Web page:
The Toronto Sun
As poverty activists feared, the Ontario government is yanking a $200 million special diet allowance for people on social assistance.
The program will be replaced with a new “nutritional supplement program” administered not by social services, but by the health ministry.
Officials would provide no immediate information on this new program nor confirm how much money would be invested.
Tom Pearson, of the Poverty Action For Change Coalition in York, said about 160,000 Ontarians are affected by changes to the special diet.
“They’re going to end up cutting that program,” Pearson predicted.
The Ontario government is boosting welfare and disability benefit payments by 1% starting in late fall.
The $57 million cost of the 1% increase in benefits would be shared with municipalities which would be expected to pick up roughly 20%, although that burden will lighten as the province uploads social services costs over the next few years.
But John Clarke, of the Ontario Coalition Against Poverty (OCAP), has said that the loss of the special diet program would be the equivalent of a 1.5% loss in benefits.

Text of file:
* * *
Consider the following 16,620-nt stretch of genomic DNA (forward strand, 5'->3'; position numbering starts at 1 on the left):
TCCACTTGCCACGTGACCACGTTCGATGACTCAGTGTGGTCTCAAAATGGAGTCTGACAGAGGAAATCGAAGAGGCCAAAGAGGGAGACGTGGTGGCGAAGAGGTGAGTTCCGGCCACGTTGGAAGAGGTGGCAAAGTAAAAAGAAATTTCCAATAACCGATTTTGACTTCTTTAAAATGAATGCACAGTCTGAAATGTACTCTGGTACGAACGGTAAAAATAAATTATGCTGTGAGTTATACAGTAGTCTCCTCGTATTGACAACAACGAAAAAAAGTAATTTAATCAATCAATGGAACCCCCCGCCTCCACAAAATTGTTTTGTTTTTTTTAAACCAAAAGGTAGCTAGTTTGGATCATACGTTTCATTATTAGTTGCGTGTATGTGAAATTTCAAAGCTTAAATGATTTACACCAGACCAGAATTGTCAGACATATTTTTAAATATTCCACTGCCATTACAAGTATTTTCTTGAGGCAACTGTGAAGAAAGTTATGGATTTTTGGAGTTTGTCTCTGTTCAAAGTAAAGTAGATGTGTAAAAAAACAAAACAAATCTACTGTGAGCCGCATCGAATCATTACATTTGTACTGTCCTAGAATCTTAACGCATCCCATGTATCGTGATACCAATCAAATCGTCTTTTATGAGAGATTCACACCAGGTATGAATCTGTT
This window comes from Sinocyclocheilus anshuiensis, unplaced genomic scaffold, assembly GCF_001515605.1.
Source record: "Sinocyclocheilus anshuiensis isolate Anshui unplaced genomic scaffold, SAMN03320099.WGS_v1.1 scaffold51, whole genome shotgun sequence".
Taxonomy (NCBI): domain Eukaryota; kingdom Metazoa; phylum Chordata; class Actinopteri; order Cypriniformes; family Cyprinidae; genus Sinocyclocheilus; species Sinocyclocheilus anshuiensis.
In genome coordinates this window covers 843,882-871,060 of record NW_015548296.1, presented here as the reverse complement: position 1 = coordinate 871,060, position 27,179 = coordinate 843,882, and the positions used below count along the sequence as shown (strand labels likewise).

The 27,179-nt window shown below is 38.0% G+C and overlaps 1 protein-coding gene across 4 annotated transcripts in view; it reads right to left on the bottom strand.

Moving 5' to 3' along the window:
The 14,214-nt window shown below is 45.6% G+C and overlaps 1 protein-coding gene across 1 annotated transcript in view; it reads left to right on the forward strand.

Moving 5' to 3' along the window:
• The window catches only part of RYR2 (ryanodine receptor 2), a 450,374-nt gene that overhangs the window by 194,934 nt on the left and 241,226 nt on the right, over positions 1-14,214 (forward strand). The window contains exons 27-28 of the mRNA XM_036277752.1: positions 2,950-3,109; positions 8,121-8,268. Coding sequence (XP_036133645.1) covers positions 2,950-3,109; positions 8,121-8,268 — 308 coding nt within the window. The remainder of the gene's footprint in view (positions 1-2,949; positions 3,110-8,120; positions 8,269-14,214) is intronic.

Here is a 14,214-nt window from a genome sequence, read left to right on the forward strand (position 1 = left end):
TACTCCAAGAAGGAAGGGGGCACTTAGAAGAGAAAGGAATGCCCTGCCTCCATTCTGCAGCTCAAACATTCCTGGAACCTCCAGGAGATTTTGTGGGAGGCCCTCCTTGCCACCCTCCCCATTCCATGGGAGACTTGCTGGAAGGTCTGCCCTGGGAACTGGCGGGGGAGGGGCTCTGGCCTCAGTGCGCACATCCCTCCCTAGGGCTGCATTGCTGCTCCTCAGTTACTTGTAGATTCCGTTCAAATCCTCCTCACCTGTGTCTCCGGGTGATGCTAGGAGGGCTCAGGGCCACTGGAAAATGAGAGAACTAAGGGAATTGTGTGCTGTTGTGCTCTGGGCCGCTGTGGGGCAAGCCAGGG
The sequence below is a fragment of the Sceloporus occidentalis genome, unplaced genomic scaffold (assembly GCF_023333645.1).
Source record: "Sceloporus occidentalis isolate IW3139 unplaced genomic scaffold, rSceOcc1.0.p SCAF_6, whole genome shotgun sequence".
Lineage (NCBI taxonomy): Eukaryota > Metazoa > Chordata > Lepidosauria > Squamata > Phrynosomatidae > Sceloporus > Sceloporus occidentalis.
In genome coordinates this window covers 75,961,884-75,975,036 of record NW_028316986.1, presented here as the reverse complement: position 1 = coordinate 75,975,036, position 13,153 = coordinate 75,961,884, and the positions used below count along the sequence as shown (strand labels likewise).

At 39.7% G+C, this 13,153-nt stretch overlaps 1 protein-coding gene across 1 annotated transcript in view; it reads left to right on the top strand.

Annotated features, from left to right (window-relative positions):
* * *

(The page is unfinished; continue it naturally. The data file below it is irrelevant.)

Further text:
The program has come under fire from the provincial auditor who raised questions about whether it was going to people with medical conditions, or being used by some recipients as a way to boost their general income.
“This program is not sustainable and is not achieving the intended results,” the budget document says. “The transition to the nutritional supplement program would occur over the next several months. This would give recipients the opportunity to adjust to the new program.”
The government also intends to create a web portal to centralize access to information about the wide variety of social assistance programs.
It’s also saying it will bring in automated income verification for people on social assistance.
Doris Grinspun, of the Registered Nurses’ Association of Ontario, said the organization will be keeping a close eye on the fate of the special diet program as it transitions into a new entity.
RNAO expects the minister of health to hold open and transparent consultations with poverty groups and health care stakeholders to ensure that the new program doesn’t end up “damaging” people, she said.